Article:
Ronald Boire, CEO of Sears Canada, will take the top post at the bookseller in September, and current CEO Michael Huseby will become executive ...
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“E-mail is one of our bread-and-butter marketing tools, but we need to do a better job analyzing the messages we are sending out and the responses. We continue to escalate our search for answers,” DeCaprio says. “When it comes to e-mail marketing, we were constantly looking at ways to minimize list fatigue.”
To help them do a better job of e-mail marketing, 63.3% of survey respondents use a third-party service provider vs. 36.7% that do the job in-house. Most retailers also aren’t cross referencing their e-mail lists against lists compiled from outside agencies. The survey finds that only 29.8% of merchants cross match their e-mail list with other internal lists or lists supplied by an outside third party.
The majority of retailers in the survey-60%-conduct between one and three campaigns each month, followed by 32.8% that coordinate four to 15 campaigns and 7.2% that conduct more than 15.
In spite of the areas where they could see improvement, merchants rate their present e-mail tactics as effective. For example, 16.2% and 33.4% of merchants maintain that e-mail marketing performs much better or better, respectively, than other forms of marketing, including paid search, search engine optimization, direct mail and affiliate marketing. 15.9% say e-mail produces the same results while 18.3% maintain that e-mail marketing performs much worse or worse than other forms of marketing and 16.2% that don’t know.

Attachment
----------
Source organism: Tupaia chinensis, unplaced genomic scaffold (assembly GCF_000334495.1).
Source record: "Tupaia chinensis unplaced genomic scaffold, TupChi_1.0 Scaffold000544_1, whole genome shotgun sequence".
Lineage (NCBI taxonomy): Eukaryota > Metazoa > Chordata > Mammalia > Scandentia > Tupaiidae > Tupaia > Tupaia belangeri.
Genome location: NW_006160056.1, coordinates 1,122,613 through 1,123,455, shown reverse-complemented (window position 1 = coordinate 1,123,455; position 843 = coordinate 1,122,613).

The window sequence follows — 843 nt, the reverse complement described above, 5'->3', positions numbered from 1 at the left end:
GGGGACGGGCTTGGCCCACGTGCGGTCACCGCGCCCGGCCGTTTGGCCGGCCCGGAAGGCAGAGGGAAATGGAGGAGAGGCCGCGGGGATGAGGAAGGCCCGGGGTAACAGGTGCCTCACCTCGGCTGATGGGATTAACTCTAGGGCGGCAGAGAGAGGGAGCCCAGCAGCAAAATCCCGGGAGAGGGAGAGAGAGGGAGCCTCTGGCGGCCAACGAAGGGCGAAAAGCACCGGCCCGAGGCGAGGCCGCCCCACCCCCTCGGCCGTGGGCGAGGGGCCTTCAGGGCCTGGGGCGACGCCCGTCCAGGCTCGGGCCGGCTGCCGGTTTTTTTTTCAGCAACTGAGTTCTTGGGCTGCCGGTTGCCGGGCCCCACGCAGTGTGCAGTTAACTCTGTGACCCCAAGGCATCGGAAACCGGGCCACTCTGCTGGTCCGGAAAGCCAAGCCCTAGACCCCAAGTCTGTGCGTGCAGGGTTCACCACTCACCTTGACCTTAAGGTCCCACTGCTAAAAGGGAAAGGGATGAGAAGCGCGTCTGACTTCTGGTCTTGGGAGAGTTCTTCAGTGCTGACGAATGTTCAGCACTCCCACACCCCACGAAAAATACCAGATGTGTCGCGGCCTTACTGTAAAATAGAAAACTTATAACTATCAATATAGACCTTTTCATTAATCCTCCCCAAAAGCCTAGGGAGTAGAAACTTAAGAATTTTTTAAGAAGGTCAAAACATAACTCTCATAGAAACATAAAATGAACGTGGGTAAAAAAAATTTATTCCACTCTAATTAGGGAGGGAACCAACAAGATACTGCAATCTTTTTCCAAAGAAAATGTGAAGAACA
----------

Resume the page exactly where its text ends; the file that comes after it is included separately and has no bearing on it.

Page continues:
When retailers began using e-mail marketing many merchants saw e-mail as a lower cost way to build sales and customer awareness. Today e-mail generates 1% to 2.5% of sales for 18.7% of all retailers in the survey and between 2.51% to 15% of revenue for 37.4%. But 20.4% of chain retailers, catalogers, virtual merchants and consumer brand manufacturers also cite e-mail as generating more than 15.1% of their total revenue, including 11.1% that count on e-mail messages and campaigns to drive more than 25% of total sales.
“E-mail will continue to grow as a marketing vehicle, particularly as direct marketers look at even higher postage rates,” says Ayan. “But a bigger program won’t necessarily deliver better results if a retailer just takes a one-size-fits-all approach. If only 60% of a campaign is being delivered, the other 40% is a huge missed opportunity.”